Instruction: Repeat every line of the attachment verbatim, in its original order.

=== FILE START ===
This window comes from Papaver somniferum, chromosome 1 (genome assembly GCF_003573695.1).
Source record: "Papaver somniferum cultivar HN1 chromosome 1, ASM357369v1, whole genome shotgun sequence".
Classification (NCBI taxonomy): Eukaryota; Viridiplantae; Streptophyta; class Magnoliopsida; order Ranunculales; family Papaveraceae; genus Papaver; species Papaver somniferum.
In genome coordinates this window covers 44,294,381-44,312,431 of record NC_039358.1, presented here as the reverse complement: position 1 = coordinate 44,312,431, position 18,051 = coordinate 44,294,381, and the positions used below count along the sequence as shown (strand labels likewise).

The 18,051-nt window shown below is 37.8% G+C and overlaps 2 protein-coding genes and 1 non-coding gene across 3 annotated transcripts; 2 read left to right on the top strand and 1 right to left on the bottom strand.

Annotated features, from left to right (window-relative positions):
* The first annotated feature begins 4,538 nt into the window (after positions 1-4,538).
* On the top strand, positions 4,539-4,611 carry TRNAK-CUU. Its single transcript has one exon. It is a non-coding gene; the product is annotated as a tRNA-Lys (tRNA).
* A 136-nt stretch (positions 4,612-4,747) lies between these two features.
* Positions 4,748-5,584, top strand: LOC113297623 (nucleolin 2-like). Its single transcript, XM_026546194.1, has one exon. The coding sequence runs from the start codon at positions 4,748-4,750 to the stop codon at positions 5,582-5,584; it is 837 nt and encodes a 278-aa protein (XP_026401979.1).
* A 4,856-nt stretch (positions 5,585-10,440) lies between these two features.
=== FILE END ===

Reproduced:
This window comes from Papaver somniferum, chromosome 1 (genome assembly GCF_003573695.1).
Source record: "Papaver somniferum cultivar HN1 chromosome 1, ASM357369v1, whole genome shotgun sequence".
Classification (NCBI taxonomy): Eukaryota; Viridiplantae; Streptophyta; class Magnoliopsida; order Ranunculales; family Papaveraceae; genus Papaver; species Papaver somniferum.
In genome coordinates this window covers 44,294,381-44,312,431 of record NC_039358.1, presented here as the reverse complement: position 1 = coordinate 44,312,431, position 18,051 = coordinate 44,294,381, and the positions used below count along the sequence as shown (strand labels likewise).

The 18,051-nt window shown below is 37.8% G+C and overlaps 2 protein-coding genes and 1 non-coding gene across 3 annotated transcripts; 2 read left to right on the top strand and 1 right to left on the bottom strand.

Annotated features, from left to right (window-relative positions):
* The first annotated feature begins 4,538 nt into the window (after positions 1-4,538).
* On the top strand, positions 4,539-4,611 carry TRNAK-CUU. Its single transcript has one exon. It is a non-coding gene; the product is annotated as a tRNA-Lys (tRNA).
* A 136-nt stretch (positions 4,612-4,747) lies between these two features.
* Positions 4,748-5,584, top strand: LOC113297623 (nucleolin 2-like). Its single transcript, XM_026546194.1, has one exon. The coding sequence runs from the start codon at positions 4,748-4,750 to the stop codon at positions 5,582-5,584; it is 837 nt and encodes a 278-aa protein (XP_026401979.1).
* A 4,856-nt stretch (positions 5,585-10,440) lies between these two features.